“The key to the partnership is a clear understanding of what we are fundraising for and clear expectations of what we are asking of our academic partners. We have a development officer assigned to every dean and that helps assure them they are not responsible for the logistics of fundraising and that we are there to support them. Trust is what makes the partnership work,” says Davenport, who has served as a faculty member for CASE’s Development for Deans and Academic Leaders program.
Another good starting place is for development teams to take time to understand life on the academic side—what is it like to be on tenure track, to teach, to publish, to conduct research?
“I have seen development officers struggle in relationships when they don’t understand the pressures on a professor’s time,” says Conley, a faculty member of The Fund Raising School at the Lilly Family School and a former advancement vice president. “A gift officer came to me frustrated he could not get a professor who had an endowed chair to write a letter to the donor. I said, ‘Have you tried drafting the letter for him?’”
“The best way to understand those pressures,” says Shaker, “is to be part of the life of the university and the school or department you are assigned to beyond externally oriented fundraising activities. Attend your professors’ classes and lectures. Stop by their offices. Meet them for coffee.”
Shaker also urges development officers to speak the language of academia by sharing that there is an art and a science to philanthropy: “Show them the data and the research. The research on the emotional and health benefits associated with giving is particularly compelling to those new to philanthropy.
“Let faculty members know you have experts on your development teams conducting research on each donor’s readiness and motivations,” she says. “Let them see that you are dedicated to your field, you believe in the institution, you are ethical, and they can trust you.”
Conley suggests emphasizing that philanthropy is so much more than the act of fundraising: “By nature of what they do, faculty members are always involved in philanthropy. When students have positive experiences with great teachers, 10, 20, 30 years later they become donors.”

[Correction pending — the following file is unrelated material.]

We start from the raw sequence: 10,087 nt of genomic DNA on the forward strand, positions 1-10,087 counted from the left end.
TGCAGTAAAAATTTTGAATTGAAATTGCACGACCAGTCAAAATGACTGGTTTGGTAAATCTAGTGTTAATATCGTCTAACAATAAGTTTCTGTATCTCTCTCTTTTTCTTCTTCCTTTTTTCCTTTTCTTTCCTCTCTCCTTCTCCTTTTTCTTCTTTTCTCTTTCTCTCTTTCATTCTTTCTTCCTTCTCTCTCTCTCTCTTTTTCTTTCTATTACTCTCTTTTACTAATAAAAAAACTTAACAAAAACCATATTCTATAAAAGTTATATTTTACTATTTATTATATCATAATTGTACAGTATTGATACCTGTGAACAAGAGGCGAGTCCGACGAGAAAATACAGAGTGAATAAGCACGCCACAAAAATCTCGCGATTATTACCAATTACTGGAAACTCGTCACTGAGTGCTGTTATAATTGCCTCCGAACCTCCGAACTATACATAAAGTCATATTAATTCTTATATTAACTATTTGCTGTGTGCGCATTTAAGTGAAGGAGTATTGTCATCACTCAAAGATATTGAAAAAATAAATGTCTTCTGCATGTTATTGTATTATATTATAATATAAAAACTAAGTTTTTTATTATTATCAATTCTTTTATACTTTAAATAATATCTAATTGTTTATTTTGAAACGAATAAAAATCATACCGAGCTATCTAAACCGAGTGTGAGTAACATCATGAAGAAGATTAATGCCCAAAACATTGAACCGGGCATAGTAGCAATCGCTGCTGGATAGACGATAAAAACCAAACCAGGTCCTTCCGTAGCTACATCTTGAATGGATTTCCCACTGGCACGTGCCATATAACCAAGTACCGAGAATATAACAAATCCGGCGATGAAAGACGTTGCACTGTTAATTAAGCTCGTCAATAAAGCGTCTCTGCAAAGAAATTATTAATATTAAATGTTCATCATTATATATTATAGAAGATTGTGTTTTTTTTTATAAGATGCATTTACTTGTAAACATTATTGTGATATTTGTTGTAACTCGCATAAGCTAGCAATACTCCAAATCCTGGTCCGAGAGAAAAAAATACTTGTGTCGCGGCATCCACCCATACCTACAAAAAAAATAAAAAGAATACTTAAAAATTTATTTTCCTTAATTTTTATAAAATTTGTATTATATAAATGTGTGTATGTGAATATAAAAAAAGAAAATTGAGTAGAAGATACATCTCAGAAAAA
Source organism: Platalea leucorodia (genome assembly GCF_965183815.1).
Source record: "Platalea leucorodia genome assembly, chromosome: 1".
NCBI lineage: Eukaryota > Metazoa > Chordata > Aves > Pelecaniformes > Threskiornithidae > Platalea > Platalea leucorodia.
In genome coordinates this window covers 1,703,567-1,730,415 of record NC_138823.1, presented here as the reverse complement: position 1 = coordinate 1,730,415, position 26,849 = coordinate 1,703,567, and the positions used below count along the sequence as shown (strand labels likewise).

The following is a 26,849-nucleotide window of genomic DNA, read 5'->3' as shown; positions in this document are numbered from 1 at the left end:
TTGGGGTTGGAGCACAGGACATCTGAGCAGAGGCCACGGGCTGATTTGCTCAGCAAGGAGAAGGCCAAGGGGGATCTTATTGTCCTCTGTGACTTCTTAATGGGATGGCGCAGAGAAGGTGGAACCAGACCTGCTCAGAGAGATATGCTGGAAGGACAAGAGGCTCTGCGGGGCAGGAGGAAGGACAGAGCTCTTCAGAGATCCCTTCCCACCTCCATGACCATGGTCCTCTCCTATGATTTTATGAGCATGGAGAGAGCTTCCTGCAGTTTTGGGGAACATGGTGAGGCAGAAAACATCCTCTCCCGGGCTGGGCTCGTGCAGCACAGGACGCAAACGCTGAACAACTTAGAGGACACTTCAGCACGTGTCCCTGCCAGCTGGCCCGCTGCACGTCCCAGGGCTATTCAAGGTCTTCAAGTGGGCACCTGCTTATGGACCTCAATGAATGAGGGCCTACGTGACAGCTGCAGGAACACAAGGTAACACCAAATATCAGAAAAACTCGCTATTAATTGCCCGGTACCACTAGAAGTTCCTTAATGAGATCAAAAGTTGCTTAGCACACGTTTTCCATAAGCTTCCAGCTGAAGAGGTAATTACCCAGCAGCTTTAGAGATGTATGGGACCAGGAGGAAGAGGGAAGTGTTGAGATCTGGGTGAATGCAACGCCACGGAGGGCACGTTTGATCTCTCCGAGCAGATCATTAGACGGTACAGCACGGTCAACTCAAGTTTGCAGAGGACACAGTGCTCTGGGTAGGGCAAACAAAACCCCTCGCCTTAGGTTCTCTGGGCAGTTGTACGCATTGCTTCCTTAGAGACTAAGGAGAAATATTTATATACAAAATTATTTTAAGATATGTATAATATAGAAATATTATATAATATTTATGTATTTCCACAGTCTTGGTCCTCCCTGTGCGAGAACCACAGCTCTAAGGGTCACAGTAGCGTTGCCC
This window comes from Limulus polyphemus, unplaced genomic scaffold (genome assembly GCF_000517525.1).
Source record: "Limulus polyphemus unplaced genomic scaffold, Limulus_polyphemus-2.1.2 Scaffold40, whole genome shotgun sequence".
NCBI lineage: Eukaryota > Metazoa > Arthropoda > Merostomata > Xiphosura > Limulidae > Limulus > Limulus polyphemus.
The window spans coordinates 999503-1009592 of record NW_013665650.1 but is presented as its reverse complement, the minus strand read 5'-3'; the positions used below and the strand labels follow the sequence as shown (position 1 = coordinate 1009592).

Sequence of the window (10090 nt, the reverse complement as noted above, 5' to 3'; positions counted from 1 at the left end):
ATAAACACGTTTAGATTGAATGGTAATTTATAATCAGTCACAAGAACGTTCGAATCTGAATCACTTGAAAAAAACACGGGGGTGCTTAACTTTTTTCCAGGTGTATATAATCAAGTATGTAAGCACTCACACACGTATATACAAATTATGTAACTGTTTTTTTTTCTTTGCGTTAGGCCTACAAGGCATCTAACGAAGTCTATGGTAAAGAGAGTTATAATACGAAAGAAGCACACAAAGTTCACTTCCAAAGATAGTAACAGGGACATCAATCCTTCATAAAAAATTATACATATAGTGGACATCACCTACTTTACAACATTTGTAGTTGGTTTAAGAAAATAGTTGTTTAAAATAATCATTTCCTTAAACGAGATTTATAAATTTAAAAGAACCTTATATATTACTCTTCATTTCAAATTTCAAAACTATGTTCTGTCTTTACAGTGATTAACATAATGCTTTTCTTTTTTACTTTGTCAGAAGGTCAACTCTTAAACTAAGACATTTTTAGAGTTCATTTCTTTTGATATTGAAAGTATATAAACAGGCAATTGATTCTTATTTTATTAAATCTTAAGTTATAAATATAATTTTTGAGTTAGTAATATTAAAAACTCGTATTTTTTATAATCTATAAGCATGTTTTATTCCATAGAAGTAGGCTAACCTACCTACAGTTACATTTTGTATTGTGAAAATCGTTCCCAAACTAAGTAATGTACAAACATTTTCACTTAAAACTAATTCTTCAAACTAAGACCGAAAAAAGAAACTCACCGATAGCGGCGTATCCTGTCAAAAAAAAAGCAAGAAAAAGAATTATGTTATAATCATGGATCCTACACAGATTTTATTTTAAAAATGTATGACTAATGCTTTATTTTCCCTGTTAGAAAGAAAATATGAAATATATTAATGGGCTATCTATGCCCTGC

“Stewardship, too, is philanthropy,” adds Shaker. “Thank you notes and updates on the impact of a gift on their program or their research or how well a student scholarship recipient is doing are all ways to help put faculty at ease with fundraising.”
A Joyful Experience
With planning, patience, and mutual respect, the joined forces of development and academia lead not only to fundraising success, but to a satisfying and joyful experience for those who made the effort.
“Faculty members are driven by their commitment to the power of education. They want their programs, research, students, and institutions to achieve their potential,” says Shaker. “Playing a role in philanthropy enables them to do that. So many deans have said to me, ‘It is the thing I worried about most and now is the thing I enjoy the most.’”
Since joining the leadership team at the University of South Australia in 2020, Hughes-Warrington has made growing a culture of philanthropy her priority. She is proud to tell donors she would not be where she is today if not for the Rhodes Scholarship she received at age 21.
“I have a big view of philanthropy,” says Hughes-Warrington. “Universities are engines of generosity. If you are a great teacher, you are a great steward. If you are a great researcher, you are a great steward. Philanthropy and academia connect through the common point of integrity. Yes, that means we share good values. But the word also means ‘whole.’ When these two worlds come together, the vessel is complete.”
Partnerships at Work: The University at Buffalo
When Jeff Piscitelli joined the development team at the University at Buffalo, in New York, U.S., as Executive Director of Advancement at the School of Management, he felt fortunate.